Paying influencers, which Forrester defines as independent bloggers, industry analysts, and mainstream journalists, is a bad idea.
Public and analyst relations professionals have been managing influencer programs since long before the first utterance of the words "social media." They know how to strike the right balance of keeping influencers informed while gently motivating them to engage with their brand through 1:1 relationship building. Unfortunately, social media has ignited a population of "influencers" who are in it for the financial rewards more than for developing their personal brands. This has led to many brands jumping on the "pay for play" influencer program bandwagon, which, for some, has led to terrible results. For example, Microsoft learned the hard way back in June when its agency blasted out a paid blogging campaign invite to a large audience of influencers. And other brands that have been caught paying bloggers and influencers to write positive product reviews have also paid the price.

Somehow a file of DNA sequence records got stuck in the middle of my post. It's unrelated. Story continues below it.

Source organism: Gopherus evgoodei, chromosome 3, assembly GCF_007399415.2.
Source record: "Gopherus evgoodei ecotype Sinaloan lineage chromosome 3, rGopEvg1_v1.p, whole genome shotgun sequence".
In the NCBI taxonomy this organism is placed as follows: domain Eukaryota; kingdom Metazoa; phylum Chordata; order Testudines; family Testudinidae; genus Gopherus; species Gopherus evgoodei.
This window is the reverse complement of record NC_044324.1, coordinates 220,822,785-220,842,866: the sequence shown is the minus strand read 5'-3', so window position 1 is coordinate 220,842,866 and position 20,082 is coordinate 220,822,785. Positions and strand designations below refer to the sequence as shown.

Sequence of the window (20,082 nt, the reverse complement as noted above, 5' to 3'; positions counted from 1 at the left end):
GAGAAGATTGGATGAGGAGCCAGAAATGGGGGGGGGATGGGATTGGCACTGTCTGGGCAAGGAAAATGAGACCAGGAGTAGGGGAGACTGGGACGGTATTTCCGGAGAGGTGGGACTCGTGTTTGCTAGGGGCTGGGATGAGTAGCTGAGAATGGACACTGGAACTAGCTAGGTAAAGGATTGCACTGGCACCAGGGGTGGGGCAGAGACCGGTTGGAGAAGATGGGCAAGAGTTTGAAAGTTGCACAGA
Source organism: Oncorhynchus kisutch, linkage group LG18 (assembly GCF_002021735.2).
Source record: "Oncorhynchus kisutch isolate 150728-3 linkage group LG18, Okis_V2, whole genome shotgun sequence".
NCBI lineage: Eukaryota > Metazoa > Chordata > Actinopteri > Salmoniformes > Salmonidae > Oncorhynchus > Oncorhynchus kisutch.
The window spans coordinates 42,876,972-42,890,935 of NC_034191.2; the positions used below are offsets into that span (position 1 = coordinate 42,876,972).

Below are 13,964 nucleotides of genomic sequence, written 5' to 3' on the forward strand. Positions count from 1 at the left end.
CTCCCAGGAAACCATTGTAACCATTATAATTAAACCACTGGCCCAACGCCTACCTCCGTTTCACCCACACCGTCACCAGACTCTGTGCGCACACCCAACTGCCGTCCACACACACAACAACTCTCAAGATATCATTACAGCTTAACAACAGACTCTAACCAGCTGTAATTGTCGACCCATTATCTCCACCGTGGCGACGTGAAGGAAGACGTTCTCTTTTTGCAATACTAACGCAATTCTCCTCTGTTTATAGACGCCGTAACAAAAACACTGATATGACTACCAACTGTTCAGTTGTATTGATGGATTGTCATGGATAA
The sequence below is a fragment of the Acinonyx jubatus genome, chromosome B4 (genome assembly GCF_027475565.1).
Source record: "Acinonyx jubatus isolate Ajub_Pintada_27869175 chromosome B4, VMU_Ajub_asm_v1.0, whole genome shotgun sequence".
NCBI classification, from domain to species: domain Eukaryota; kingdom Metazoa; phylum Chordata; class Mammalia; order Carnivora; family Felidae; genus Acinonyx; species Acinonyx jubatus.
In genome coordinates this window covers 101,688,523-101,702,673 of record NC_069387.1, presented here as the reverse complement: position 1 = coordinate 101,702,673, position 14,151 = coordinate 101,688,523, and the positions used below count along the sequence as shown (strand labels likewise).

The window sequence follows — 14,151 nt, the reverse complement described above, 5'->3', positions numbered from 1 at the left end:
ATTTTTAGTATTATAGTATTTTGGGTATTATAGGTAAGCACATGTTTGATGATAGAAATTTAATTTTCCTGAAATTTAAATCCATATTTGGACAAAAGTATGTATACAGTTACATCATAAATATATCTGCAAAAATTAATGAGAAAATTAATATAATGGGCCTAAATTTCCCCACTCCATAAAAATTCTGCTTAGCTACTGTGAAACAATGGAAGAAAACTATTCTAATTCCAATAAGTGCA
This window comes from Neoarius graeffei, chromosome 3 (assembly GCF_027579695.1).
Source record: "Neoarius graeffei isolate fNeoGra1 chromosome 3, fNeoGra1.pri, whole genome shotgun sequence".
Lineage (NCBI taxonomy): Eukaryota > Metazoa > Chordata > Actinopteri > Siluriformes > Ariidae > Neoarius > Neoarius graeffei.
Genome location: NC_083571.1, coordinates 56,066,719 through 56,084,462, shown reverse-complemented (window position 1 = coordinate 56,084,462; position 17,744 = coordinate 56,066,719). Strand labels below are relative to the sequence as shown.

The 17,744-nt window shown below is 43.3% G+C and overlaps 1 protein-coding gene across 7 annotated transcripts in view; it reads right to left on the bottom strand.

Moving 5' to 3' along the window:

Paid influencer programs diminish the authenticity of the message you are trying to amplify, have legal implications (if not carefully implemented), and can really irritate influencers who detest pay-for play-programs. Yet over 35% of marketers still use financial incentives. My simple advice: Don't do it!
So how do you incent your key influencers as part of your social reach program? Instead of financial incentives, use intrinsic motivators that help your influencers develop their personal brands, strengthen their professional networks, and establish a credible relationship with you.
In my latest brief, I provide a few excellent examples of three brands that have adopted organic, nonpaid approaches to their influencer programs. My favorite quote comes from an interview with a luxury apparel brand: "It is important for us to build a 'family' mood so that when they [bloggers] engage with our brand, they know they will spend an amazing time in amazing places with amazing people instead of using [bloggers] as advertising boards."
When it comes to influencer programs, prioritize quality engagements over quantity of brand mentions. Yes, it will take more time to build those 1:1 relationships, but they will pay off in the long run.
What incentives do you use to motivate your key influencers? Please share your best practices!